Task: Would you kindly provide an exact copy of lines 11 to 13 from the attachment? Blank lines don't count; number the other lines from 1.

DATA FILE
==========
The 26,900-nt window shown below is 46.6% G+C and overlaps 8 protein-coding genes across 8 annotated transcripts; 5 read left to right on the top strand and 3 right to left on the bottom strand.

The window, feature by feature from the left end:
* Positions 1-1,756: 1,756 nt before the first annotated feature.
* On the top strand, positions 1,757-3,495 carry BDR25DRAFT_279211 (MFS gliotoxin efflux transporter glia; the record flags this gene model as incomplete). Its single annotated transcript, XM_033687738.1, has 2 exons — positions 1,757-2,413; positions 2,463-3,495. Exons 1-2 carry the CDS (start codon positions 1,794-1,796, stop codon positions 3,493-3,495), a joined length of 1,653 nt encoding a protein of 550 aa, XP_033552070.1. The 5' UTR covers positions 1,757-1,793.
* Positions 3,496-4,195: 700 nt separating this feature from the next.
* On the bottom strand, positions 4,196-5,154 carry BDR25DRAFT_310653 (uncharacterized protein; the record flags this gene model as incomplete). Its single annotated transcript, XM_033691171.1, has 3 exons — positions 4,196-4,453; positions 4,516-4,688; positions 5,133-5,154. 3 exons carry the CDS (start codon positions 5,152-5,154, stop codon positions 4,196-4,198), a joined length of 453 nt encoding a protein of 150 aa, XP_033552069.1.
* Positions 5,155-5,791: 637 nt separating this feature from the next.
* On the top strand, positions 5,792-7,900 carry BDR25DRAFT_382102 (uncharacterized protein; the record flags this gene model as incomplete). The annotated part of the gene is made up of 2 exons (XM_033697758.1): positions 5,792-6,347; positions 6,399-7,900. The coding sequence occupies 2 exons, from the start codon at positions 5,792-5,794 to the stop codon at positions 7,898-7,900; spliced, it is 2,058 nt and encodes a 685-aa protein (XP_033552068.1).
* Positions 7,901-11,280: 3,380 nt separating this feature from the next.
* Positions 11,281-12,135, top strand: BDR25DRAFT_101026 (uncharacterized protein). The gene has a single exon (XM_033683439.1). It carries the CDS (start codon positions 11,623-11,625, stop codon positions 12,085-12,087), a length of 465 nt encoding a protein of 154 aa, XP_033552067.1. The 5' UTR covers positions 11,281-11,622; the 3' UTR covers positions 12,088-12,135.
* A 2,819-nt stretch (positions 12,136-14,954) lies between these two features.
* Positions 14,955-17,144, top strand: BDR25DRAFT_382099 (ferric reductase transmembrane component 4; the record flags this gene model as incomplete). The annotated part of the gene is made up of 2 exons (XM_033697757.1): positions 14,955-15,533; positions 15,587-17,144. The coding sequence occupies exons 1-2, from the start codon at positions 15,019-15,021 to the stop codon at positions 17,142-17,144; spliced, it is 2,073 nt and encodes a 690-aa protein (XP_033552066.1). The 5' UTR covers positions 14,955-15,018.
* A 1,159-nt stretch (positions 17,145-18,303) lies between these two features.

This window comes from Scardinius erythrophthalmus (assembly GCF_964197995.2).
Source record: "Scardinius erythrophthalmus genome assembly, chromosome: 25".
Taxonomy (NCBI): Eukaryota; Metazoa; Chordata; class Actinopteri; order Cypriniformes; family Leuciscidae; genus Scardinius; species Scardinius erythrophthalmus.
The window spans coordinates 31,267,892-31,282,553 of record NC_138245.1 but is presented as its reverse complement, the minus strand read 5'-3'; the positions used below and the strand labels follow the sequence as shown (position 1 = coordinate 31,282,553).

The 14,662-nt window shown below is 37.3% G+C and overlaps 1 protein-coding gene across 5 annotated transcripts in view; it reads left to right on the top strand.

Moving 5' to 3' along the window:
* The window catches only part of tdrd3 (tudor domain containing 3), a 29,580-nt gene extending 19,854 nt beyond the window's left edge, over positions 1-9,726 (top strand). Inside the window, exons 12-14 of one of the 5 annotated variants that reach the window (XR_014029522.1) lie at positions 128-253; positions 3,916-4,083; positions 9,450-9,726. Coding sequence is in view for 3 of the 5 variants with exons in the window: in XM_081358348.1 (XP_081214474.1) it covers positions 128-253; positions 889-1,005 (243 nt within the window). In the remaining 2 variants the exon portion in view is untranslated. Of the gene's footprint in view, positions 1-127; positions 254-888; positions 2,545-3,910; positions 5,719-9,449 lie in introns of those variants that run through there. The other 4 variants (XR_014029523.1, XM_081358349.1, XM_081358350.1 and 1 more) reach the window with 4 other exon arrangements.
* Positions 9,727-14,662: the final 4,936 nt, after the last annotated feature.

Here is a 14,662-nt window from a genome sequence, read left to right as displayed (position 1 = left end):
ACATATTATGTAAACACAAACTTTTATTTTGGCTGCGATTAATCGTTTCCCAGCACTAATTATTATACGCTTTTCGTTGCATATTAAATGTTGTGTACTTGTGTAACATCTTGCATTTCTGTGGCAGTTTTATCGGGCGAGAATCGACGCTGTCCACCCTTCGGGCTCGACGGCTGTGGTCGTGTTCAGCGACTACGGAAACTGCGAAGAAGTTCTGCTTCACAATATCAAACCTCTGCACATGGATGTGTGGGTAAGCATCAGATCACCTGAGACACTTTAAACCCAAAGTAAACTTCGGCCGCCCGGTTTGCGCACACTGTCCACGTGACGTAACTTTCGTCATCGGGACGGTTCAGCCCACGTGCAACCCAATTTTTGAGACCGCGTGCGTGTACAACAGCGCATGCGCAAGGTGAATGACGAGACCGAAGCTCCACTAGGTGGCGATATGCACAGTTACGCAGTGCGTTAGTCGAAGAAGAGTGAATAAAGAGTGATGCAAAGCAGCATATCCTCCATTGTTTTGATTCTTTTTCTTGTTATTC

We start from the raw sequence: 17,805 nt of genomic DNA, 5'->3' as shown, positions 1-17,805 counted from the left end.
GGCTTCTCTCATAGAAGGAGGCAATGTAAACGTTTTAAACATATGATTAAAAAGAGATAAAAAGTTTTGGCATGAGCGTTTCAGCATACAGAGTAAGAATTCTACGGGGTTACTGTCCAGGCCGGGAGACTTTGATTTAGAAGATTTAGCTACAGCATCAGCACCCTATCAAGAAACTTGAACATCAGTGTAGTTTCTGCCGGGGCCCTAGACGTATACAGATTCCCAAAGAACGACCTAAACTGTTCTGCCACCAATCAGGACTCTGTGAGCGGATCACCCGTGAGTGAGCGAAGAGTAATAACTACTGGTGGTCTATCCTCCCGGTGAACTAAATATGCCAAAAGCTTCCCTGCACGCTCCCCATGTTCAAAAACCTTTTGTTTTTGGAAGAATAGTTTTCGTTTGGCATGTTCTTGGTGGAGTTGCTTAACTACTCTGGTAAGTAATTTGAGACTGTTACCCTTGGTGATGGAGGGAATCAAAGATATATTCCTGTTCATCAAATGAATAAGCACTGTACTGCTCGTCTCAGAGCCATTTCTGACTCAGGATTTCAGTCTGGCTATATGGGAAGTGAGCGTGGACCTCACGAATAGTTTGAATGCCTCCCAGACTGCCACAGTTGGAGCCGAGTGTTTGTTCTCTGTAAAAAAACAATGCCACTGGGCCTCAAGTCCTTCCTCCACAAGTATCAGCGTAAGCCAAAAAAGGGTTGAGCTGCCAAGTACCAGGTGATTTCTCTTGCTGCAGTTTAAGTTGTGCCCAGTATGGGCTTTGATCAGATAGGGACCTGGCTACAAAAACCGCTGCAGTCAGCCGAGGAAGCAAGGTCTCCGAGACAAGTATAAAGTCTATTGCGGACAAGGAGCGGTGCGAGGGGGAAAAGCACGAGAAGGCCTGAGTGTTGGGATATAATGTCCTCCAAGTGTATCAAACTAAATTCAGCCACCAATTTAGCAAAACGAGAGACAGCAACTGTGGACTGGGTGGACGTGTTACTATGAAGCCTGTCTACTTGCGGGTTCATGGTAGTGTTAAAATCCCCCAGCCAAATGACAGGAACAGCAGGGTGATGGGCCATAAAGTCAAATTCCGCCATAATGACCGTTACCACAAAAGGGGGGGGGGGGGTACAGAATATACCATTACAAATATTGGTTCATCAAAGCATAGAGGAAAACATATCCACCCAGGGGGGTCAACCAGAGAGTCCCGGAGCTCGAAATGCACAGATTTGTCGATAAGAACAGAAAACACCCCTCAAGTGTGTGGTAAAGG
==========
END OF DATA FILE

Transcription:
* A 2,819-nt stretch (positions 12,136-14,954) lies between these two features.
* Positions 14,955-17,144, top strand: BDR25DRAFT_382099 (ferric reductase transmembrane component 4; the record flags this gene model as incomplete). The annotated part of the gene is made up of 2 exons (XM_033697757.1): positions 14,955-15,533; positions 15,587-17,144. The coding sequence occupies exons 1-2, from the start codon at positions 15,019-15,021 to the stop codon at positions 17,142-17,144; spliced, it is 2,073 nt and encodes a 690-aa protein (XP_033552066.1). The 5' UTR covers positions 14,955-15,018.
* A 1,159-nt stretch (positions 17,145-18,303) lies between these two features.